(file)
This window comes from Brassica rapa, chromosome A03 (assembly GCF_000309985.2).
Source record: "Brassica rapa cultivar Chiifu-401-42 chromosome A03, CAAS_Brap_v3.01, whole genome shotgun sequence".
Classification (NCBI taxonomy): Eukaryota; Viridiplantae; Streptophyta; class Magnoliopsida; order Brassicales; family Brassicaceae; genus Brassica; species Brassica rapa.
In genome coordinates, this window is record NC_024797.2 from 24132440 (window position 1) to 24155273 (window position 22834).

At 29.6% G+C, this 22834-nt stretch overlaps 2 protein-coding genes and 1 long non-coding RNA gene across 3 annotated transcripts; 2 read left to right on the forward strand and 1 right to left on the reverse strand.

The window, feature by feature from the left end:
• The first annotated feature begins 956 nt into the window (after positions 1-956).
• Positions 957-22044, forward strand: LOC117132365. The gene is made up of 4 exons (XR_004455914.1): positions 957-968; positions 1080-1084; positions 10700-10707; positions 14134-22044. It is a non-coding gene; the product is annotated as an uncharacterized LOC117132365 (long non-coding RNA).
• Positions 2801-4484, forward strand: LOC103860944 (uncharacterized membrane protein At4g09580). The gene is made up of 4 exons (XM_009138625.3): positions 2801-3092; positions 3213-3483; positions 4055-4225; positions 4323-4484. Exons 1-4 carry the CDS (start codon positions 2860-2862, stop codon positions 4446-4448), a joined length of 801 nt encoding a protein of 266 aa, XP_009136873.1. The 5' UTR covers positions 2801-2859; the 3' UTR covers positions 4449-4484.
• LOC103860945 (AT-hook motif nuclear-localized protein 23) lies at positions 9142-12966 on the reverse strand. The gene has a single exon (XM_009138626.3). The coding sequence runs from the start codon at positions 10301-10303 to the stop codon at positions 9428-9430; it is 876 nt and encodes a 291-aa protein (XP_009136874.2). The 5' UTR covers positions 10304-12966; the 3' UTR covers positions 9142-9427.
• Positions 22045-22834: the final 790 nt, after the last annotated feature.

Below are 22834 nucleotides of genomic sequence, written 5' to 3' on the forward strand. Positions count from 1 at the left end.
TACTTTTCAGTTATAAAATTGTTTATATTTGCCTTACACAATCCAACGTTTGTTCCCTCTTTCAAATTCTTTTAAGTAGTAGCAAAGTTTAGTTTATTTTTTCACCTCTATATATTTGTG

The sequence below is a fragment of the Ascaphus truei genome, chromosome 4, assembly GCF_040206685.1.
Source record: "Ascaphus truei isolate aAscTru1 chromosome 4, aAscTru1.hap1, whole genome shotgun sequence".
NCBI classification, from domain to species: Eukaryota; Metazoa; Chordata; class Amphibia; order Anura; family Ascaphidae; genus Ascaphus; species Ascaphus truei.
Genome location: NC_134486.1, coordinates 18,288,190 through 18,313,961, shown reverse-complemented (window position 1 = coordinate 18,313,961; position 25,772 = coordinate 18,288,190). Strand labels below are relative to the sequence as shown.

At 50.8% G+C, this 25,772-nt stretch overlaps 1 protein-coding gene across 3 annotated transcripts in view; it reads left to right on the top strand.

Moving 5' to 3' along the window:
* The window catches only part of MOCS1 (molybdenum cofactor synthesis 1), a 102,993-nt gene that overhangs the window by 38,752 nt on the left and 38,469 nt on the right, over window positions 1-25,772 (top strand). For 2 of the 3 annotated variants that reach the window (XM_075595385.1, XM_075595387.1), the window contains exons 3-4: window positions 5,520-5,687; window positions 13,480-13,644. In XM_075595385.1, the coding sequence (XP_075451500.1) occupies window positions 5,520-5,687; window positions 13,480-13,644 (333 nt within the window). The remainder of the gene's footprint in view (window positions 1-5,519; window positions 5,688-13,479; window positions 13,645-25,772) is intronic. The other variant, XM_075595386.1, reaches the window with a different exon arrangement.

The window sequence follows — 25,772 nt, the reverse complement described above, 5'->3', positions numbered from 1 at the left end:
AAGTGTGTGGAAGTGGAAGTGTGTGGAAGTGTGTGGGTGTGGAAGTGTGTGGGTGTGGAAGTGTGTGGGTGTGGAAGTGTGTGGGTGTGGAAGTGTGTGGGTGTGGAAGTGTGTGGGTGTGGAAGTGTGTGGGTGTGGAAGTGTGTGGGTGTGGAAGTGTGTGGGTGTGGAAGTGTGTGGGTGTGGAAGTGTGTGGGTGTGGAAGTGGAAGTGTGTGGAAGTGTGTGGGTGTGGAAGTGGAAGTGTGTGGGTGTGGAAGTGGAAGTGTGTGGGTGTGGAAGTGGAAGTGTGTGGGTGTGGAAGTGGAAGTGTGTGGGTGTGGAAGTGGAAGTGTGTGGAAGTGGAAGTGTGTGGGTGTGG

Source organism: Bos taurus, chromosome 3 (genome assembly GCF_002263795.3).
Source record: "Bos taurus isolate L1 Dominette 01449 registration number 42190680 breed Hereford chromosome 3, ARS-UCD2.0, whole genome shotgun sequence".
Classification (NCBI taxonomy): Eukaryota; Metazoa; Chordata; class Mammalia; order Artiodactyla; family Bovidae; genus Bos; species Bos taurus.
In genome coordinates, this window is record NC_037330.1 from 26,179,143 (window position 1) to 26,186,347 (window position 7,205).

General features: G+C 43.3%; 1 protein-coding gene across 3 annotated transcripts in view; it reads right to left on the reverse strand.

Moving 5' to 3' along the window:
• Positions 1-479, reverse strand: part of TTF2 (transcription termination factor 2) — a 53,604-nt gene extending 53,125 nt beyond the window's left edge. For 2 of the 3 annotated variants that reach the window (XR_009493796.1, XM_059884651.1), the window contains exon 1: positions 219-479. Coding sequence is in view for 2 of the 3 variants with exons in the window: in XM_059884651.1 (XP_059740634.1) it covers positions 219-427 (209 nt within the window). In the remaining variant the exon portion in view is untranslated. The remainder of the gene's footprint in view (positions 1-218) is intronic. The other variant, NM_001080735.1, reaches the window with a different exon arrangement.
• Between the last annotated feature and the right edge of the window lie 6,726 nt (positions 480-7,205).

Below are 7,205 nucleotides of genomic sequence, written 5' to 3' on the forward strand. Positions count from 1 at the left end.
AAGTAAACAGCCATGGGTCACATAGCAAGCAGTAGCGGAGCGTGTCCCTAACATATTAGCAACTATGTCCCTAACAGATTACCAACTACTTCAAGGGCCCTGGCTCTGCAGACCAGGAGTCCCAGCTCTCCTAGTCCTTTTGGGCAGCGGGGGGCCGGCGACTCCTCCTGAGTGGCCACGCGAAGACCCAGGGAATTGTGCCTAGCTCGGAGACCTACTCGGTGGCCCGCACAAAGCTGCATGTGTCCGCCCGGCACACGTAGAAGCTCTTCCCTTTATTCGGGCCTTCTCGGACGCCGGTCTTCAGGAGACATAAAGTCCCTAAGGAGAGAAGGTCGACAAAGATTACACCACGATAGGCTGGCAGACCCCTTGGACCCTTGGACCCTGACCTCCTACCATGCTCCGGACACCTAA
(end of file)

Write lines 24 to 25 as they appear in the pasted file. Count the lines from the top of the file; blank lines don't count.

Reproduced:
Source record: "Bos taurus isolate L1 Dominette 01449 registration number 42190680 breed Hereford chromosome 3, ARS-UCD2.0, whole genome shotgun sequence".
Classification (NCBI taxonomy): Eukaryota; Metazoa; Chordata; class Mammalia; order Artiodactyla; family Bovidae; genus Bos; species Bos taurus.